This trauma is represented in Maliglutit as a personal one, but its initial pinning in between the visual instruments of the telescope and the camera gives it a historical resonance. When it comes to the historical interaction between the Inuit and the apparatus of the camera, the latter has in the past worked to visually capture the Inuit in a manner linked to the telescope’s tendency toward visual mastery. In the film immediately preceding Maliglutit, Kunuk more directly addresses the historical legacy of Danish ethnographer Knud Rasmussen’s documenting of the languages, cultures and ways of life of the residents of the Arctic, including the Inuit, from 1921 to 1924. Nevertheless, Maliglutit still appears to be processing scenes from Rasmussen’s Report of the Fifth Thule Expedition. Therein, just as the fateful encounter between the protagonist and the villains in Maliglutit begins with an overheard rifle shot, so too does Rasmussen’s first encounter with the Inuit. After some turning and looking around for the source of the sound, Rasmussen observes “a line of black objects [standing] out against the ice of the fjord. [He] got out [his] glass; it might, after all, be only a reef of rock. But the glass showed plainly: a whole line of sledges with their teams halted to watch the traveller approaching from the South.”20 This historic meeting appears as a realization of Rasmussen’s desire. He becomes the first to “penetrate into unknown regions” through the overcoming of “natural obstacles [that] have hitherto proved an effective barrier” and encounters “the tribes of Eskimos, [that he] intended to visit uncontaminated by white civilization.”21 But its structure is in fact one of ruined desire, as a contaminated sound ultimately leads Rasmussen to his object. Far from an isolated incident, this disappointed sense of desire haunts Rasmussen’s collected journals, as what he is looking for with his glass is not the actually existing Inuit, but an intact primitivity, which he alone can record.
While Rasmussen’s expedition was in process, Robert J. Flaherty’s Nanook of the North, considered the first documentary film, premieres in New York in 1922. Like Rasmussen, Flaherty expressed a desire to show “the former majesty and character of [the Inuit], while it is still possible—before the white man has destroyed not only their character, but the people as well.” If Rasmussen’s telescope offered the opportunity to spy out an ideal, pre-contact Inuit, Flaherty’s camera offered the opportunity to reproduce such an idealized vision. If his Inuit subjects didn’t match his desired level of authenticity—i.e. “the shot didn’t work”—Flaherty was in the habit of asking them “to repeat what they were doing until he was satisfied.” Endeavouring to film a walrus hunt in order to show how Inuit people traditionally gathered food, Flaherty was faced with only one problem: the Inuit being filmed no longer hunted walruses. The result was Nanook and his family “struggling to drag a harpooned walrus out of the Arctic surf and begging Flaherty to shoot it with his rifle [though he] pretended not to hear them and kept filming.”22 Clearly, Flaherty preferred to shoot it with a different kind of weapon. In Fatimah Rony’s words, such ethnographic film practices amounted to an effort “to make that which is dead look as if it were still living.”23 A modification of Cavell’s evocation of the rifle, telescope, and camera as linked conveyors of death, the (ethnographic) camera is here elevated over the other two instruments in its dangerous capacity to confer a living death. By splitting the camera and the telescope’s gazes, Maliglutit’s camera breaks its link to the historical imposition of visual mastery onto the Inuit.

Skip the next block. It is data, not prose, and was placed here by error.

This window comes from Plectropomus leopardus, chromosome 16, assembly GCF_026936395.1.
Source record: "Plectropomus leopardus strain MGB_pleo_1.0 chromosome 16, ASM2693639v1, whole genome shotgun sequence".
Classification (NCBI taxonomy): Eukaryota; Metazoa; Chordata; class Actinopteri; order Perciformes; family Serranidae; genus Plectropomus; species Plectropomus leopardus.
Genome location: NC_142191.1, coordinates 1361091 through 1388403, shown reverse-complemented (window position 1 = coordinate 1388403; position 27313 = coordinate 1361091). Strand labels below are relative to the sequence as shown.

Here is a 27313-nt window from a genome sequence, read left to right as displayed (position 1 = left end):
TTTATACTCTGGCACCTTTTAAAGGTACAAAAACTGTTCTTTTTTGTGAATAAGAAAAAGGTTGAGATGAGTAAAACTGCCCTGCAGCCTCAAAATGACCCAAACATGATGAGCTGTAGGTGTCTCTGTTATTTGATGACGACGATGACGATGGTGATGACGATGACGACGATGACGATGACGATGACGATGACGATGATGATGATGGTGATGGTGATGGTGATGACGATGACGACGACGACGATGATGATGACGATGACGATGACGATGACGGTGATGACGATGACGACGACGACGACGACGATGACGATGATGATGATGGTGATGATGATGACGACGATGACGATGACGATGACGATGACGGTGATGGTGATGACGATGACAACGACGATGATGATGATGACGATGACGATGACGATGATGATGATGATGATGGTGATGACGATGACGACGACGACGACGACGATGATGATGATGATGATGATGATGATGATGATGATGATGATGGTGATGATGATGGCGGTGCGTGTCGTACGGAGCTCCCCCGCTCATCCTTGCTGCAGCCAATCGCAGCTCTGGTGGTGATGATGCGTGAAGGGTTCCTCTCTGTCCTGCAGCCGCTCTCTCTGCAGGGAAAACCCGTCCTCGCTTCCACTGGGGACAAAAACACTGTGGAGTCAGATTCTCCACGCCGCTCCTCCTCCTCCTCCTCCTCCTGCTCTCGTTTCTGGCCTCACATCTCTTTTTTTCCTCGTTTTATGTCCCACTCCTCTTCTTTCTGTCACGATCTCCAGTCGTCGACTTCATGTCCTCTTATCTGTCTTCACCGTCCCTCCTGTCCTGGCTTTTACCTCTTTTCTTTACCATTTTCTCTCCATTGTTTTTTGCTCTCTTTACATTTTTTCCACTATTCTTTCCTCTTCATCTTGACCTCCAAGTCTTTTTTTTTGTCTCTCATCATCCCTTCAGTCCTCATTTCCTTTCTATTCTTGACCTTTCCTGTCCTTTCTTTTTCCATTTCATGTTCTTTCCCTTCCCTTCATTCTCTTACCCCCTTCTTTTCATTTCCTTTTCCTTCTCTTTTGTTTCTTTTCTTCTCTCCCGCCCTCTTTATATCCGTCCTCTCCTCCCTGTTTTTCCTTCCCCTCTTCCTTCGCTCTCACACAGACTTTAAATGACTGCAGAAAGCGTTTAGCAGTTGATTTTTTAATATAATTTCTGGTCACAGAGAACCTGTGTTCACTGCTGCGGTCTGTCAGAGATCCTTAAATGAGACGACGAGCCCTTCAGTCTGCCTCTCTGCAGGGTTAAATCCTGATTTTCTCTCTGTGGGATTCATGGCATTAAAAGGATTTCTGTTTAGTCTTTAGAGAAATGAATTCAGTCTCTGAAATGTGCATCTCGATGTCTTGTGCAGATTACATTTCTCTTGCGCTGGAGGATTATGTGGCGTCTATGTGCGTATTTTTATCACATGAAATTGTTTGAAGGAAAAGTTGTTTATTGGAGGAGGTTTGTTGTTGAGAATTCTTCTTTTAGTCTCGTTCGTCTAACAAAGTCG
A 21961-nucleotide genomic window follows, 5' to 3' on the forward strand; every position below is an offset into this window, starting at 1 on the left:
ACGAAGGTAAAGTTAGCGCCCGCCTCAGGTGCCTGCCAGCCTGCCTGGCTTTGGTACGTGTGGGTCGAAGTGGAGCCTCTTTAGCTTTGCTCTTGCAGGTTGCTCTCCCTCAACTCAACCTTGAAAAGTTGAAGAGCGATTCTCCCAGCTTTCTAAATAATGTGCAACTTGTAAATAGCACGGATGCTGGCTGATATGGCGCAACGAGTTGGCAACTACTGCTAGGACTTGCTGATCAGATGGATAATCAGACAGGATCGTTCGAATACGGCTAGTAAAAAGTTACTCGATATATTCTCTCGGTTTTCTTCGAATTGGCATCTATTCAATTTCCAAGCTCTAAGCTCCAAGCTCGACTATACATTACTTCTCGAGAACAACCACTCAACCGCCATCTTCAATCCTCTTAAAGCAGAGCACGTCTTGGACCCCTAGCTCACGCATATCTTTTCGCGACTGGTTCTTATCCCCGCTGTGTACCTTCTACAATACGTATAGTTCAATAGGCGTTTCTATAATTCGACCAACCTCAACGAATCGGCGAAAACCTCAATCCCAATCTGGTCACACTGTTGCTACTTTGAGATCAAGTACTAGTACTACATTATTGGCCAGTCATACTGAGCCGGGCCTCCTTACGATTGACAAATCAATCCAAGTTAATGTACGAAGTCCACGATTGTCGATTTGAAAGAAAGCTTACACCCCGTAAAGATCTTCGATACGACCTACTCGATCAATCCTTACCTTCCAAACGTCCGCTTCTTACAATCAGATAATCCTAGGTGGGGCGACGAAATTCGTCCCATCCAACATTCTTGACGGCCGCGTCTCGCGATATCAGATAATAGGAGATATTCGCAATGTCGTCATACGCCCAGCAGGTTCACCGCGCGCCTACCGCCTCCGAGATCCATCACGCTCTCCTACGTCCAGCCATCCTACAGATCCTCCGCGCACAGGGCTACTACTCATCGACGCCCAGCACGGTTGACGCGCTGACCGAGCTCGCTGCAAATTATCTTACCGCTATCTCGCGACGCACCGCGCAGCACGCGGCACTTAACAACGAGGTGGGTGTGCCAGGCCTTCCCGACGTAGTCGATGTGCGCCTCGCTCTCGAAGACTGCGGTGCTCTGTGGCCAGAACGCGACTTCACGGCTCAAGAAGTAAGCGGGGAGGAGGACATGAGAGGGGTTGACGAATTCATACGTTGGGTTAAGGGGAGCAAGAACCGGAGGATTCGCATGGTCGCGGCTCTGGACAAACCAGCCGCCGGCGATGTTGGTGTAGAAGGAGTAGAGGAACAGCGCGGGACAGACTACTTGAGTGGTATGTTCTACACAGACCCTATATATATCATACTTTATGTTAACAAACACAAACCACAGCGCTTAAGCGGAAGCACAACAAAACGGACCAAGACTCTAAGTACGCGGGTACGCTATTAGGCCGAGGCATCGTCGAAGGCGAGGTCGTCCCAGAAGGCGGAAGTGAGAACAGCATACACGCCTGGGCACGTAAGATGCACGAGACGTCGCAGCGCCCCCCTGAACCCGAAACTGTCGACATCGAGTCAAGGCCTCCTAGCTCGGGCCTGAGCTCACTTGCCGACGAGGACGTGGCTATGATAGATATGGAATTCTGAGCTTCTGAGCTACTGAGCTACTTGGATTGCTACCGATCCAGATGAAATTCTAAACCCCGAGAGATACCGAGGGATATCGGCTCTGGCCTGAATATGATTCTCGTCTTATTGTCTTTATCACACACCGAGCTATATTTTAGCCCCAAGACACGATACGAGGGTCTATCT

To conclude, it’s appropriate to return to the concluding scenes of both films, specifically in terms of how each film implicates the spectator in relation to settler colonialism’s point of visual impossibility. As McGowan writes, how each film structures its spectator’s “relationship [with] the gaze is central to the political and existential dimension of film” as “ideology constantly works to obscure the traumatic real of the gaze because this real threatens the stability of the social order that ideology protects.”24 The famous closing scene of The Searchers involves a door-framed shot of Ethan stepping aside to allow the settlers to enter the homestead. He gazes somewhat forlornly into the darkness of the home, before eventually wandering back off into the desert.